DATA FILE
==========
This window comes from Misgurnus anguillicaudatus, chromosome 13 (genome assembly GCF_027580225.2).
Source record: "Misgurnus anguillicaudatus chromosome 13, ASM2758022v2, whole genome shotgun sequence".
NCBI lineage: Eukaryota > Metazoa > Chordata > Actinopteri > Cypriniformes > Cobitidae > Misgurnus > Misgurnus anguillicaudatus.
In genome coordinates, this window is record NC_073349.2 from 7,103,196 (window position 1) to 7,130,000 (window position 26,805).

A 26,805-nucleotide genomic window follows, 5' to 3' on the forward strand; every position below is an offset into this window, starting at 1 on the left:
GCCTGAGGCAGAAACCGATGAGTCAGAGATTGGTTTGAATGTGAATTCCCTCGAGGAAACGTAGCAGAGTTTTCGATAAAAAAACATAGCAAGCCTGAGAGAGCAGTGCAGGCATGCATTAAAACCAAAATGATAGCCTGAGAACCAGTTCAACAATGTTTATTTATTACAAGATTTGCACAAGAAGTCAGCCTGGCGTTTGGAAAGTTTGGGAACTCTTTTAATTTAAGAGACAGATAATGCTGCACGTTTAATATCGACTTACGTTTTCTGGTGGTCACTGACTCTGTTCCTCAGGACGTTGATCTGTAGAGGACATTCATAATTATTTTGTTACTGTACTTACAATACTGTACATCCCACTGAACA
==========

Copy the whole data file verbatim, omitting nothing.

This window comes from Misgurnus anguillicaudatus, chromosome 13 (genome assembly GCF_027580225.2).
Source record: "Misgurnus anguillicaudatus chromosome 13, ASM2758022v2, whole genome shotgun sequence".
NCBI lineage: Eukaryota > Metazoa > Chordata > Actinopteri > Cypriniformes > Cobitidae > Misgurnus > Misgurnus anguillicaudatus.
In genome coordinates, this window is record NC_073349.2 from 7,103,196 (window position 1) to 7,130,000 (window position 26,805).

A 26,805-nucleotide genomic window follows, 5' to 3' on the forward strand; every position below is an offset into this window, starting at 1 on the left:
GCCTGAGGCAGAAACCGATGAGTCAGAGATTGGTTTGAATGTGAATTCCCTCGAGGAAACGTAGCAGAGTTTTCGATAAAAAAACATAGCAAGCCTGAGAGAGCAGTGCAGGCATGCATTAAAACCAAAATGATAGCCTGAGAACCAGTTCAACAATGTTTATTTATTACAAGATTTGCACAAGAAGTCAGCCTGGCGTTTGGAAAGTTTGGGAACTCTTTTAATTTAAGAGACAGATAATGCTGCACGTTTAATATCGACTTACGTTTTCTGGTGGTCACTGACTCTGTTCCTCAGGACGTTGATCTGTAGAGGACATTCATAATTATTTTGTTACTGTACTTACAATACTGTACATCCCACTGAACA